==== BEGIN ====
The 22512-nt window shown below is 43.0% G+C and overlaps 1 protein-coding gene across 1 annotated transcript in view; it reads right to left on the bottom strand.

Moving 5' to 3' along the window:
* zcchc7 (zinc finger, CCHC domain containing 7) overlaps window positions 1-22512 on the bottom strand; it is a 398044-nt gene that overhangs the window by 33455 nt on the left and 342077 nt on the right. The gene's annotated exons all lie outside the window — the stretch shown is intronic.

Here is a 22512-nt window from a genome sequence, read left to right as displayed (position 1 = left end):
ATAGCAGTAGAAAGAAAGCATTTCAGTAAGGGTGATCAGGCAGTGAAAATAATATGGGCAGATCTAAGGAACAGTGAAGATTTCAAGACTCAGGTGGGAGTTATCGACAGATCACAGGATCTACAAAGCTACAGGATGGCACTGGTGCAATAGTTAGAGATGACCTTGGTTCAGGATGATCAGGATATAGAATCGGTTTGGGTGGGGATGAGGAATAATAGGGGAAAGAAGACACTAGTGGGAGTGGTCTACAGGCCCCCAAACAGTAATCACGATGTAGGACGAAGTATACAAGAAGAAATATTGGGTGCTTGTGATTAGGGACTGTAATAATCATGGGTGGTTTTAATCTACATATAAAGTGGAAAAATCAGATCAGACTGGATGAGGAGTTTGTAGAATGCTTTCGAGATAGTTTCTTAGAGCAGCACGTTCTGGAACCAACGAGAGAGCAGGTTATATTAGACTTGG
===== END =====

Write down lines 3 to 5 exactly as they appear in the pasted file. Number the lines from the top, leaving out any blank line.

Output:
* zcchc7 (zinc finger, CCHC domain containing 7) overlaps window positions 1-22512 on the bottom strand; it is a 398044-nt gene that overhangs the window by 33455 nt on the left and 342077 nt on the right. The gene's annotated exons all lie outside the window — the stretch shown is intronic.

Here is a 22512-nt window from a genome sequence, read left to right as displayed (position 1 = left end):
ATAGCAGTAGAAAGAAAGCATTTCAGTAAGGGTGATCAGGCAGTGAAAATAATATGGGCAGATCTAAGGAACAGTGAAGATTTCAAGACTCAGGTGGGAGTTATCGACAGATCACAGGATCTACAAAGCTACAGGATGGCACTGGTGCAATAGTTAGAGATGACCTTGGTTCAGGATGATCAGGATATAGAATCGGTTTGGGTGGGGATGAGGAATAATAGGGGAAAGAAGACACTAGTGGGAGTGGTCTACAGGCCCCCAAACAGTAATCACGATGTAGGACGAAGTATACAAGAAGAAATATTGGGTGCTTGTGATTAGGGACTGTAATAATCATGGGTGGTTTTAATCTACATATAAAGTGGAAAAATCAGATCAGACTGGATGAGGAGTTTGTAGAATGCTTTCGAGATAGTTTCTTAGAGCAGCACGTTCTGGAACCAACGAGAGAGCAGGTTATATTAGACTTGG